1 / 12

What is a Family Connections Program?

What is a Family Connections Program?. An Overview of a New Service Approach Being Developed by the Bay Area Residentially Based Services Consortium. The Challenge.

Télécharger la présentation

What is a Family Connections Program?

An Image/Link below is provided (as is) to download presentation Download Policy: Content on the Website is provided to you AS IS for your information and personal use and may not be sold / licensed / shared on other websites without getting consent from its author. Content is provided to you AS IS for your information and personal use only. Download presentation by click this link. While downloading, if for some reason you are not able to download a presentation, the publisher may have deleted the file from their server. During download, if you can't get a presentation, the file might be deleted by the publisher.


Presentation Transcript

  1. What is a Family Connections Program? An Overview of a New Service Approach Being Developed by the Bay Area Residentially Based Services Consortium

  2. The Challenge • To better meet the needs of those children and youth who’s challenging behaviors and disrupted family relationships now still result in a cascade of multiple placements, despite the availability of intensive home and community services through wraparound, therapeutic behavioral services and intensive treatment foster care Overview, August 14, 2009

  3. The Response • To stop the cascade of placements at the beginning • By providing a safe and stable short term residential component in a family connections center where program staff can help children or youth and their families: • Understand the driving forces behind the big behaviors and family disruptions • Develop strategies for living together safely and effectively • Practice those strategies both on site at the family connections center and at home and in the community • Receive the support and services needed to complete the adjustments required to maintain their new life strategies after the child or youth has returned home. Overview, August 14, 2009

  4. What’s Different • The way group homes are used now for residential treatment is to try a placement at one facility, and if the strategies used there don’t work, move the child or youth to another one • The problem with searching in this manner is that each move further shreds the already limited ability of the child or youth to form and sustain positive attachments • Family Connections Programs are designed to be able to change intervention strategies without having to move children • They are like Mayo Clinics for families with complex needs Overview, August 14, 2009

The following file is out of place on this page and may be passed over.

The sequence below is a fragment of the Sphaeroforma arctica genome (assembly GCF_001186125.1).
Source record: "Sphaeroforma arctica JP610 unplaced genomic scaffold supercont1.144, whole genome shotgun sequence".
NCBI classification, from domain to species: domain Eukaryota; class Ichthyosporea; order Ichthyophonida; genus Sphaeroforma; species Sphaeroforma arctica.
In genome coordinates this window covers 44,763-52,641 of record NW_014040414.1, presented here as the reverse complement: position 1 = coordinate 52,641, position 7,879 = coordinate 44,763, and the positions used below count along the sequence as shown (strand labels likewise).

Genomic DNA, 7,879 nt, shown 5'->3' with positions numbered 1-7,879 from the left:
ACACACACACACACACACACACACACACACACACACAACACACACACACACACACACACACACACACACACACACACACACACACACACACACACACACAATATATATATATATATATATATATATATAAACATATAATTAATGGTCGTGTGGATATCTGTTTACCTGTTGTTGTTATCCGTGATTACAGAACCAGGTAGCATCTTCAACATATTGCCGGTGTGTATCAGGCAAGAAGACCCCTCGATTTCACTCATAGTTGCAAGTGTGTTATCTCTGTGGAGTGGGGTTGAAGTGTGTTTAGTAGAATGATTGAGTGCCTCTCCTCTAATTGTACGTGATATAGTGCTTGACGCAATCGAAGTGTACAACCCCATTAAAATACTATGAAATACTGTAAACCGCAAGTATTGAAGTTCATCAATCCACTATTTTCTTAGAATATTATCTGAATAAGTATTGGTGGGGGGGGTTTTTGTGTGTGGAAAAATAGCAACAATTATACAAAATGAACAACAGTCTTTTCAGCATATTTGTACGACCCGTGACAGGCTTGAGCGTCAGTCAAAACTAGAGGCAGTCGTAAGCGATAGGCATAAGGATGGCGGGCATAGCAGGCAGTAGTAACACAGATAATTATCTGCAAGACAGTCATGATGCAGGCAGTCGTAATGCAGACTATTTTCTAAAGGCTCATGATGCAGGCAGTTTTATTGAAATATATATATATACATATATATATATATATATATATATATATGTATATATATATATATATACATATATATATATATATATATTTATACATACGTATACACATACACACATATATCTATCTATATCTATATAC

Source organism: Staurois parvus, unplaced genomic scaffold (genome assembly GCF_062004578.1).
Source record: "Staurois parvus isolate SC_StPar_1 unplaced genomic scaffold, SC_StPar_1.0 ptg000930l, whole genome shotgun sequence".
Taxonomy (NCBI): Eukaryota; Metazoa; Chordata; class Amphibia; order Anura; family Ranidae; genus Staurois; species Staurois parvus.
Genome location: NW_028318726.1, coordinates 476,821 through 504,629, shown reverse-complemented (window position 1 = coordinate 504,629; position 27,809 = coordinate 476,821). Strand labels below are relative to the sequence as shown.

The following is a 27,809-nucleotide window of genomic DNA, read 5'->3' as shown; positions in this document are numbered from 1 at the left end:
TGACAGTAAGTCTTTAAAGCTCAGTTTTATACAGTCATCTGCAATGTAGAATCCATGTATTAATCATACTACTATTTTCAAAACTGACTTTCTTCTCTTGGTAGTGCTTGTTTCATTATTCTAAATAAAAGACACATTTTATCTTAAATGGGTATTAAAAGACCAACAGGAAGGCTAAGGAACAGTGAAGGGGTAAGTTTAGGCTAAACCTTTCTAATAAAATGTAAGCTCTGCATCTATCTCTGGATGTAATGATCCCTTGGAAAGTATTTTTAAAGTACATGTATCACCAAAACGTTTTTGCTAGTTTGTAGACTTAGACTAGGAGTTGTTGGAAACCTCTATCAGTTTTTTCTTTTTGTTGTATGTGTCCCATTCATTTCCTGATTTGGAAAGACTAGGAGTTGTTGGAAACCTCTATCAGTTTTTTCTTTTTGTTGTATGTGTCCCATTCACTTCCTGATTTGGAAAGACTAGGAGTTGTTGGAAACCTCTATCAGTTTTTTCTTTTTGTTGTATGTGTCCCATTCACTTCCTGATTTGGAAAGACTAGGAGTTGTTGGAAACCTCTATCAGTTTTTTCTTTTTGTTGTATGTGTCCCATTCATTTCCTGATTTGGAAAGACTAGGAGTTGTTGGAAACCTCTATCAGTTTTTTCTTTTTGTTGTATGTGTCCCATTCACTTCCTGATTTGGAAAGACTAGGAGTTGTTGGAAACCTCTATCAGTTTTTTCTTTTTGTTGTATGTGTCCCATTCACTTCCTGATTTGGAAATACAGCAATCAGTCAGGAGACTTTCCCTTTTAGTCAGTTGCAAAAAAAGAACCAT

5. What’s in an FCP? • There are four primary components in an FCP: • A residential component that maintains a safe and stable milieu for children and youth who are generating big behaviors related to the disruption of their family relationships • A family connections component that uses a multi-disciplinary, family-centered process to work with children or youth and their families or primary adult caregivers to understand and address the driving forces behind the behaviors and disruptions • A mobile family support component that can help children, youth and families transfer the insights and skills they develop in the family connections center out into their homes and communities • A clinical assessment and treatment component that can help children youth and families better understand and respond to specific psycho-social and neurobiological factors affecting child and youth behaviors and family relationship disruptions Overview, August 14, 2009

  6. What’s the FCP Process? • The 4 steps of the FCP process are designed to produce 4 products: Overview, August 14, 2009

  7. What Services Are Included? • A Family Connections Program provides a hub from which a rich array of support and services can be accessed • Each child or youth and family brings with them a different set of strengths, needs, culture and preferences • For this reasons each response by the FCP must be uniquely assembled from the available options • The service team and the family have to know, understand and trust one another to effectively match help with needs • The core services for identifying and executing this match are contained within the FCP • The extended array of options is available directly, or through subcontracts and referrals made by the FCP service team Overview, August 14, 2009